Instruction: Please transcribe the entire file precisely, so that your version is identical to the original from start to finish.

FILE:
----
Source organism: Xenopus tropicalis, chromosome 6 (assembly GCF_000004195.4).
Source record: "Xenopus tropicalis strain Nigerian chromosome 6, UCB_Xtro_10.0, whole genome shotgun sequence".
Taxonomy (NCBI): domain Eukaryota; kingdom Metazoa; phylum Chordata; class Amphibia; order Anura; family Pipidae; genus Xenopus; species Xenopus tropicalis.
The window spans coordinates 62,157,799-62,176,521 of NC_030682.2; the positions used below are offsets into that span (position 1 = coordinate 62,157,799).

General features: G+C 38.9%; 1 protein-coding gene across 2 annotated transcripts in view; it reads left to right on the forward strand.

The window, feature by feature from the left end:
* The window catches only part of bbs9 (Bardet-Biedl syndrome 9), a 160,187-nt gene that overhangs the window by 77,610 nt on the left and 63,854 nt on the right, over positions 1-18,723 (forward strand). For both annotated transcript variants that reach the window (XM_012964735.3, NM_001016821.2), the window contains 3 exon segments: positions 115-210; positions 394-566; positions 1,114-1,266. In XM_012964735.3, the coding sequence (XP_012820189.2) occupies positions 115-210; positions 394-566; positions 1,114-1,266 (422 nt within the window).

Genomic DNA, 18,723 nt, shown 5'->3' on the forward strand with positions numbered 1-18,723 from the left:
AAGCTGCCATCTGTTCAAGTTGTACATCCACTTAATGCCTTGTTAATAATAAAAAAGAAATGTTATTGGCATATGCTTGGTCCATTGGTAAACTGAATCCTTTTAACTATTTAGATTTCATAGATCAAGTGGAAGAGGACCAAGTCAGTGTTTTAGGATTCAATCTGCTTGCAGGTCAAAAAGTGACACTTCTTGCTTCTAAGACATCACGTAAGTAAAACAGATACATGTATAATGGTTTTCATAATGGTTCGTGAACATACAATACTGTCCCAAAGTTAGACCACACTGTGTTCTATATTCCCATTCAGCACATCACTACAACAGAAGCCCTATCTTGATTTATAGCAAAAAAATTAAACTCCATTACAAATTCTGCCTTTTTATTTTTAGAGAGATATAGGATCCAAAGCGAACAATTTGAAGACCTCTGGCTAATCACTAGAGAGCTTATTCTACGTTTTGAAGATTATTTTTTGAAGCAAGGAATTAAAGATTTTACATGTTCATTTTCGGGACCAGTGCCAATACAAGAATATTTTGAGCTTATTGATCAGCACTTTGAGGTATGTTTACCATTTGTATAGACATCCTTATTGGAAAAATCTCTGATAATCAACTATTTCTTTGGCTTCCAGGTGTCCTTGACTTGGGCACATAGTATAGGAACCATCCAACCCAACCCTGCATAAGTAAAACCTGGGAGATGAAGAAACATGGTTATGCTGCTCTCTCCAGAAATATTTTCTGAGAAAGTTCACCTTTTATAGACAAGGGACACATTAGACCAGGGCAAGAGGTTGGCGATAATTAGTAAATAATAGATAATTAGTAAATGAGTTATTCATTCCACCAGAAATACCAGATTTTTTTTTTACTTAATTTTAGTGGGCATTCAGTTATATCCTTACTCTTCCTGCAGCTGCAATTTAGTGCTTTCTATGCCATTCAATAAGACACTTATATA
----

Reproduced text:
Source organism: Xenopus tropicalis, chromosome 6 (assembly GCF_000004195.4).
Source record: "Xenopus tropicalis strain Nigerian chromosome 6, UCB_Xtro_10.0, whole genome shotgun sequence".
Taxonomy (NCBI): domain Eukaryota; kingdom Metazoa; phylum Chordata; class Amphibia; order Anura; family Pipidae; genus Xenopus; species Xenopus tropicalis.
The window spans coordinates 62,157,799-62,176,521 of NC_030682.2; the positions used below are offsets into that span (position 1 = coordinate 62,157,799).

General features: G+C 38.9%; 1 protein-coding gene across 2 annotated transcripts in view; it reads left to right on the forward strand.

The window, feature by feature from the left end:
* The window catches only part of bbs9 (Bardet-Biedl syndrome 9), a 160,187-nt gene that overhangs the window by 77,610 nt on the left and 63,854 nt on the right, over positions 1-18,723 (forward strand). For both annotated transcript variants that reach the window (XM_012964735.3, NM_001016821.2), the window contains 3 exon segments: positions 115-210; positions 394-566; positions 1,114-1,266. In XM_012964735.3, the coding sequence (XP_012820189.2) occupies positions 115-210; positions 394-566; positions 1,114-1,266 (422 nt within the window).

Genomic DNA, 18,723 nt, shown 5'->3' on the forward strand with positions numbered 1-18,723 from the left:
AAGCTGCCATCTGTTCAAGTTGTACATCCACTTAATGCCTTGTTAATAATAAAAAAGAAATGTTATTGGCATATGCTTGGTCCATTGGTAAACTGAATCCTTTTAACTATTTAGATTTCATAGATCAAGTGGAAGAGGACCAAGTCAGTGTTTTAGGATTCAATCTGCTTGCAGGTCAAAAAGTGACACTTCTTGCTTCTAAGACATCACGTAAGTAAAACAGATACATGTATAATGGTTTTCATAATGGTTCGTGAACATACAATACTGTCCCAAAGTTAGACCACACTGTGTTCTATATTCCCATTCAGCACATCACTACAACAGAAGCCCTATCTTGATTTATAGCAAAAAAATTAAACTCCATTACAAATTCTGCCTTTTTATTTTTAGAGAGATATAGGATCCAAAGCGAACAATTTGAAGACCTCTGGCTAATCACTAGAGAGCTTATTCTACGTTTTGAAGATTATTTTTTGAAGCAAGGAATTAAAGATTTTACATGTTCATTTTCGGGACCAGTGCCAATACAAGAATATTTTGAGCTTATTGATCAGCACTTTGAGGTATGTTTACCATTTGTATAGACATCCTTATTGGAAAAATCTCTGATAATCAACTATTTCTTTGGCTTCCAGGTGTCCTTGACTTGGGCACATAGTATAGGAACCATCCAACCCAACCCTGCATAAGTAAAACCTGGGAGATGAAGAAACATGGTTATGCTGCTCTCTCCAGAAATATTTTCTGAGAAAGTTCACCTTTTATAGACAAGGGACACATTAGACCAGGGCAAGAGGTTGGCGATAATTAGTAAATAATAGATAATTAGTAAATGAGTTATTCATTCCACCAGAAATACCAGATTTTTTTTTTACTTAATTTTAGTGGGCATTCAGTTATATCCTTACTCTTCCTGCAGCTGCAATTTAGTGCTTTCTATGCCATTCAATAAGACACTTATATA